Family members of Japanese nationals abducted by North Korea in the 1970s and 1980s on Wednesday asked Prime Minister Yoshihide Suga to try to seek a resolution to the long-standing issue ahead of his upcoming summit with U.S. President Joe Biden.
"We pray every day that they are safe. We want everyone to come home," said Sakie Yokota, 85, the mother of Megumi who was kidnapped as a 13-year-old in 1977, as she again called for the abductees' repatriation.
Suga, who is set to meet Biden on April 16 in Washington, responded that he would "convey the importance of the abductee issue in a straightforward manner" during the summit and that he "wanted to advance toward a resolution through cooperation" between both governments.
Speaking to reporters after the meeting, Yokota spoke of her sadness at the length of time that has passed without any resolution to the issue.
"All we want is for our children to come home," she said.
Her son, Takuya, 52, who serves as secretary general of a group of the victims' families, said that a quick resolution was necessary as time is pressing with the family members aging.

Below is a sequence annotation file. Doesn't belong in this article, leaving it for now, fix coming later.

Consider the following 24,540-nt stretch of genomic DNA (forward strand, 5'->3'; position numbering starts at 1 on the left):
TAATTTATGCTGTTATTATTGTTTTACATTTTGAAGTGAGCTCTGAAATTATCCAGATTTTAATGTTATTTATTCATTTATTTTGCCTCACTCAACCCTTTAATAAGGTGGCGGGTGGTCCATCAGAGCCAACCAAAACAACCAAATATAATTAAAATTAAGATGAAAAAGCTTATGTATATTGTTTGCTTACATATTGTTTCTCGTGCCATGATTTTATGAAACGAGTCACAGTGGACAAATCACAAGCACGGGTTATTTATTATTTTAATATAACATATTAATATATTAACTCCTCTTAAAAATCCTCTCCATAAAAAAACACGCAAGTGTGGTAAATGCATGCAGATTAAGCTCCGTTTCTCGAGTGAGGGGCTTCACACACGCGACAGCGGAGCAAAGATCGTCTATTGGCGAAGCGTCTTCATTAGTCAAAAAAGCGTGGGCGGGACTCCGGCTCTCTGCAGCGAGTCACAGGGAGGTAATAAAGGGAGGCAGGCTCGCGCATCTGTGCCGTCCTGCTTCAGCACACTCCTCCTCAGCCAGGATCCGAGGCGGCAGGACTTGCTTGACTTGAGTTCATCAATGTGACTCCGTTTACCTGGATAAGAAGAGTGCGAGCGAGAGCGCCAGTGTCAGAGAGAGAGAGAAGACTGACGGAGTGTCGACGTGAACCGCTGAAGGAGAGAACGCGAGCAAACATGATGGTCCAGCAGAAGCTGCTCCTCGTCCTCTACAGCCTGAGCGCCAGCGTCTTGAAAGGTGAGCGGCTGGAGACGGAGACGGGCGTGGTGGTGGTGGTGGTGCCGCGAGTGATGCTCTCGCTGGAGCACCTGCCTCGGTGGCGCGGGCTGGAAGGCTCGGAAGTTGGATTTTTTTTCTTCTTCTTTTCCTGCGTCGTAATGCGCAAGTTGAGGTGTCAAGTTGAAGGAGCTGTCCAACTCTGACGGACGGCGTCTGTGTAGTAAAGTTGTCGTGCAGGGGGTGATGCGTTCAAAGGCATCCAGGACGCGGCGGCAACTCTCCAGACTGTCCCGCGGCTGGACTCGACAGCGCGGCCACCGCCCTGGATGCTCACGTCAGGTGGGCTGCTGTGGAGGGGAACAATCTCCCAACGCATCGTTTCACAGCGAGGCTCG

The group who met Suga included 92-year-old Akihiro Arimoto, father of Keiko who was abducted when she was 23 years old; and Koichiro Iizuka, 44-year-old brother of Yaeko Taguchi who was abducted when she was 22.
Last month, the group filed a request addressed to U.S. Secretary of State Antony Blinken in a meeting with Joseph Young, charge d'affaires ad interim at the U.S. Embassy in Tokyo.
Japan officially lists 17 people as having abducted by North Korea, with five already repatriated. But Pyongyang maintains that eight have died, including Megumi Yokota, and the other four never entered the country.
The summit has taken on greater importance after Pyongyang abruptly announced Tuesday it would pull out of the Tokyo Summer Games over pandemic concerns, depriving Suga of his hoped-for avenue toward direct talks with North Korean leader Kim Jong Un over the issue.